Infographics have been around for a long time. They’ve evolved over the years. Distribution channels have emerged. Easy-to-use, free tools have made creating them easy for most people, and technology has changed the face of infographics forever.
Even the power of the infographic when it reaches the consumer in new and different ways has changed drastically. What does all this mean for marketers who use infographics, or even for those who don’t? The old phrase says, “A picture is worth a thousand words.” Then it turned into, “A video is worth 1.8 million words,” according to Forrester Research’s Dr. James McQuivey. Perhaps the video is no longer a video, but a real-time visualization. The rising popularity of infographics proves this case.
“With so much data out there, visualization becomes more and more important as a way of making sense of it all, especially opinions,” says Amy Kaufman, co-founder of Blopboard, a social polling platform that visualizes how opinions and sentiment change over time by users spread across all demographics and many countries. “We hope aggregating and visualizing opinions in real time can refine the way people, businesses, and brands make decisions.”
The privately funded startup that Kaufman founded in December 2010 with James Stafford, allows users to post questions and share their opinions with others. Results are visualized in real-time, using Blopboard infographics.
“Typically, people get their information from friends or people within their social networks,” Kaufman says. “It is too daunting to make sense of all the opinions out there. Blopboard allows people to step outside their social bubbles and see how their opinions compare to the crowd.”
Businesses and brands can use the platform to solicit feedback from their fans, followers, and clients, rather than simply collect “likes” or “followers.” This deeper level of engagement can help build a loyal fan or customer base.
Brand benefits also include real-time opinion tracking, deeper consumer insight, dedicated brand profiles for ongoing brand/product feedback, and the ability to interact with consumers officially as the brand or anonymously.
Stafford, whose background is in finance, was originally looking into gaging and visualizing financial market sentiment. “Our interest quickly morphed into visualizing opinions and sentiment about anything that people were talking about and seeing how these things changed over time,” says Kaufman, who met Stafford in high school before she became a film producer, and he went on to trade futures and equities. “We liked the idea of knowing what the crowd thought, rather than looking solely at what experts thought. And we wanted to see how we could get this information in a quick snapshot at any given moment.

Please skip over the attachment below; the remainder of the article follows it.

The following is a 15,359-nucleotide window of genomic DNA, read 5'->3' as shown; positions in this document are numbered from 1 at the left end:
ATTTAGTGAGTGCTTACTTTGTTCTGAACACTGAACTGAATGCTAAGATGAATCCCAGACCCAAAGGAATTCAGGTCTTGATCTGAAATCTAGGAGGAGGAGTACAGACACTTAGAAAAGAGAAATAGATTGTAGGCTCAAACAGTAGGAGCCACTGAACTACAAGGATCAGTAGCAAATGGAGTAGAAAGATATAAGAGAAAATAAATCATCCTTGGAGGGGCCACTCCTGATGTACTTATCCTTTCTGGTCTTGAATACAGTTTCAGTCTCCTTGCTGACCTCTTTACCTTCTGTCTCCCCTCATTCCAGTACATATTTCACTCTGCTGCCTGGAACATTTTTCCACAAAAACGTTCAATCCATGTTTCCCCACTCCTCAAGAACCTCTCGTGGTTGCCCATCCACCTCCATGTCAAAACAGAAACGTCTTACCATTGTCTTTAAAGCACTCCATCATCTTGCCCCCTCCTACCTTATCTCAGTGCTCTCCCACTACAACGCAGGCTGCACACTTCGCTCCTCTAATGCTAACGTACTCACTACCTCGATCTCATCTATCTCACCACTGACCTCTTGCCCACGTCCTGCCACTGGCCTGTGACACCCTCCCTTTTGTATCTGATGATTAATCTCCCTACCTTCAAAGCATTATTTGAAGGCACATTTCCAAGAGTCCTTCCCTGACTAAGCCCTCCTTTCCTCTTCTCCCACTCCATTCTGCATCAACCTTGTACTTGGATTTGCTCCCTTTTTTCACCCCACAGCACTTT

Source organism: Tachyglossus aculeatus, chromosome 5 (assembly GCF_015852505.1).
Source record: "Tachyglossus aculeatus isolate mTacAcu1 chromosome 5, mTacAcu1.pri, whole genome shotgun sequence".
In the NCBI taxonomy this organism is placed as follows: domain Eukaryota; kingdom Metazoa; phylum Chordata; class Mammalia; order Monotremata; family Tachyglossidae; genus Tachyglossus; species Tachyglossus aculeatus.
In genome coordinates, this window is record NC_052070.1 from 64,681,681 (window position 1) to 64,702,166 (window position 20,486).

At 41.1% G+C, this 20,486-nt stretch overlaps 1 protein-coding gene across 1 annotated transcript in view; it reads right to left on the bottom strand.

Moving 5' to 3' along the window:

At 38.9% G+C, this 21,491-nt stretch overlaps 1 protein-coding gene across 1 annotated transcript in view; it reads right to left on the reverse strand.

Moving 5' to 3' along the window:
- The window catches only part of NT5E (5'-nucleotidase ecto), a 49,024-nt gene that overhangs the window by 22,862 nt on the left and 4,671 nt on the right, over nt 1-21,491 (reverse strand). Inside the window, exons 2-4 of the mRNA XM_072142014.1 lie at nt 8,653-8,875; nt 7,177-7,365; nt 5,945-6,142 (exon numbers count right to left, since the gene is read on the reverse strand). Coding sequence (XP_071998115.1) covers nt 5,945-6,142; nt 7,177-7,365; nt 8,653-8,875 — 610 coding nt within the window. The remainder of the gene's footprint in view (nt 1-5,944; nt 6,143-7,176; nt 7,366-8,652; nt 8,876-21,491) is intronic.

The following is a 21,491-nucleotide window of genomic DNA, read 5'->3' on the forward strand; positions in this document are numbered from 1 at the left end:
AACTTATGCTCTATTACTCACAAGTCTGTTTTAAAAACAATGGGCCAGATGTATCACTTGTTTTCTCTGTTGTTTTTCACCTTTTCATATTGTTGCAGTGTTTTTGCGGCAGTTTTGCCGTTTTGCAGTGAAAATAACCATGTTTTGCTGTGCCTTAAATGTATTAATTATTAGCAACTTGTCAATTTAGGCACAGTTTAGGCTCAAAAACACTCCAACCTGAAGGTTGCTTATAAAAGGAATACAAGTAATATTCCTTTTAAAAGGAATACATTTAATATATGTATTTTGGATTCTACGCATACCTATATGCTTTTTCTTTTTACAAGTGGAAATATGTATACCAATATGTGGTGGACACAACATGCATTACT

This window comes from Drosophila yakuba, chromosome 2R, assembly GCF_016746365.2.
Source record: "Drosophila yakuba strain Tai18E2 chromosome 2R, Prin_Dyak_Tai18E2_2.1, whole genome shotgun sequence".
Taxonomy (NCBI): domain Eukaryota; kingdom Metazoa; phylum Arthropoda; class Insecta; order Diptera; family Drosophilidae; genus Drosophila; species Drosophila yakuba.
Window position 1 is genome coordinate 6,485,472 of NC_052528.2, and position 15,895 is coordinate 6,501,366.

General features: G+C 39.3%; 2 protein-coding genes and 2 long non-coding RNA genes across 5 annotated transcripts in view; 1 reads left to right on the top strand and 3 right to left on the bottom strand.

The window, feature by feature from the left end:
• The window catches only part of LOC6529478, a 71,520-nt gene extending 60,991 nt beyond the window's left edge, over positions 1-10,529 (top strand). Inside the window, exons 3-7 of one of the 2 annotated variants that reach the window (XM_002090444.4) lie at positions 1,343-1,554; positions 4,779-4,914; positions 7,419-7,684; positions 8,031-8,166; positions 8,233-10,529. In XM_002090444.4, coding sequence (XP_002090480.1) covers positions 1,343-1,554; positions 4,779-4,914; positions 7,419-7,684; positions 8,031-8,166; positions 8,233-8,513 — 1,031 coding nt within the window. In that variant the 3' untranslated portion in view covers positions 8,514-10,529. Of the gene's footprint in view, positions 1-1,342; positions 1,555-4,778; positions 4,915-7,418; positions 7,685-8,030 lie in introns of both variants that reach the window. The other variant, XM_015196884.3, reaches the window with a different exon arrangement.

Though the technology was new to the co-founders, Stafford’s highly technical approach to financial markets and Kaufman’s experience in production translated well in many ways to developing Blopboard.
“Trying to make sense of people’s opinions appears to be a trend,” Kaufman says. “However, Blopboard has worked to develop our platform to give users the best experience and the most control. We went to design firm Pentagram, who we admired greatly, and we did our R&D with them. Together we came up with something that is fun and allows users to easily navigate the site and app, and recall and share information.”
After designing and building the Blopboard website in 2012, Blopboard partnered with Squeaky Bone Studios in April 2013 to design and build the free mobile app. Kaufman says they plan to monetize Blopboard in the future, but “the primary focus at this point is to continue to create a great user experience.”
Next up for Blopboard are a number of new features, including private questions and timed voting, as well as profiles for businesses and brands. A mobile version of the browser is in development now. “We will also continue to build out additional dynamic visualizations,” Kaufman says, as they hope to become the market leader in the social polling space.